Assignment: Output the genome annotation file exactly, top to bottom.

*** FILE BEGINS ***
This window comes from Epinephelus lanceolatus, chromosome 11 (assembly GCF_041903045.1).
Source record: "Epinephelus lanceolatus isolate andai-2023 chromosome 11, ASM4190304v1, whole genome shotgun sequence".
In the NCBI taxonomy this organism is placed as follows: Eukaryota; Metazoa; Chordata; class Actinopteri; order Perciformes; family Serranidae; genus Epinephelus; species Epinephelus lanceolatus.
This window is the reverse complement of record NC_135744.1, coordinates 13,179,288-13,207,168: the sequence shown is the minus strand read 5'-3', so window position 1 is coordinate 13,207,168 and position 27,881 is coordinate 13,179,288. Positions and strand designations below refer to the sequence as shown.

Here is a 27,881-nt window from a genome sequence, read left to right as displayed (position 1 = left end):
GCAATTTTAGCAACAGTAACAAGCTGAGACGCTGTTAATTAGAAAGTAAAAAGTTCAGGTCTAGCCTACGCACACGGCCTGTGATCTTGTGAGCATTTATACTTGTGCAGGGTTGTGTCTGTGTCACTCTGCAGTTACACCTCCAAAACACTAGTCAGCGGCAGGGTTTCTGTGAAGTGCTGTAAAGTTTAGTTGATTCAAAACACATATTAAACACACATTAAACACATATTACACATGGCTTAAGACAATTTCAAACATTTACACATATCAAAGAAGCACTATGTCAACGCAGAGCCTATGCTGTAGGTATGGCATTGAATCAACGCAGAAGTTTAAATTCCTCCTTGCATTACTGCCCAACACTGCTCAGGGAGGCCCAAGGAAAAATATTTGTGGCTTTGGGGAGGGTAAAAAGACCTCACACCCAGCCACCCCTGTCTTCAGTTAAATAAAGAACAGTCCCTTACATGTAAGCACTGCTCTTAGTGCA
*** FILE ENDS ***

This window comes from Epinephelus lanceolatus, chromosome 11 (assembly GCF_041903045.1).
Source record: "Epinephelus lanceolatus isolate andai-2023 chromosome 11, ASM4190304v1, whole genome shotgun sequence".
In the NCBI taxonomy this organism is placed as follows: Eukaryota; Metazoa; Chordata; class Actinopteri; order Perciformes; family Serranidae; genus Epinephelus; species Epinephelus lanceolatus.
This window is the reverse complement of record NC_135744.1, coordinates 13,179,288-13,207,168: the sequence shown is the minus strand read 5'-3', so window position 1 is coordinate 13,207,168 and position 27,881 is coordinate 13,179,288. Positions and strand designations below refer to the sequence as shown.

Here is a 27,881-nt window from a genome sequence, read left to right as displayed (position 1 = left end):
GCAATTTTAGCAACAGTAACAAGCTGAGACGCTGTTAATTAGAAAGTAAAAAGTTCAGGTCTAGCCTACGCACACGGCCTGTGATCTTGTGAGCATTTATACTTGTGCAGGGTTGTGTCTGTGTCACTCTGCAGTTACACCTCCAAAACACTAGTCAGCGGCAGGGTTTCTGTGAAGTGCTGTAAAGTTTAGTTGATTCAAAACACATATTAAACACACATTAAACACATATTACACATGGCTTAAGACAATTTCAAACATTTACACATATCAAAGAAGCACTATGTCAACGCAGAGCCTATGCTGTAGGTATGGCATTGAATCAACGCAGAAGTTTAAATTCCTCCTTGCATTACTGCCCAACACTGCTCAGGGAGGCCCAAGGAAAAATATTTGTGGCTTTGGGGAGGGTAAAAAGACCTCACACCCAGCCACCCCTGTCTTCAGTTAAATAAAGAACAGTCCCTTACATGTAAGCACTGCTCTTAGTGCA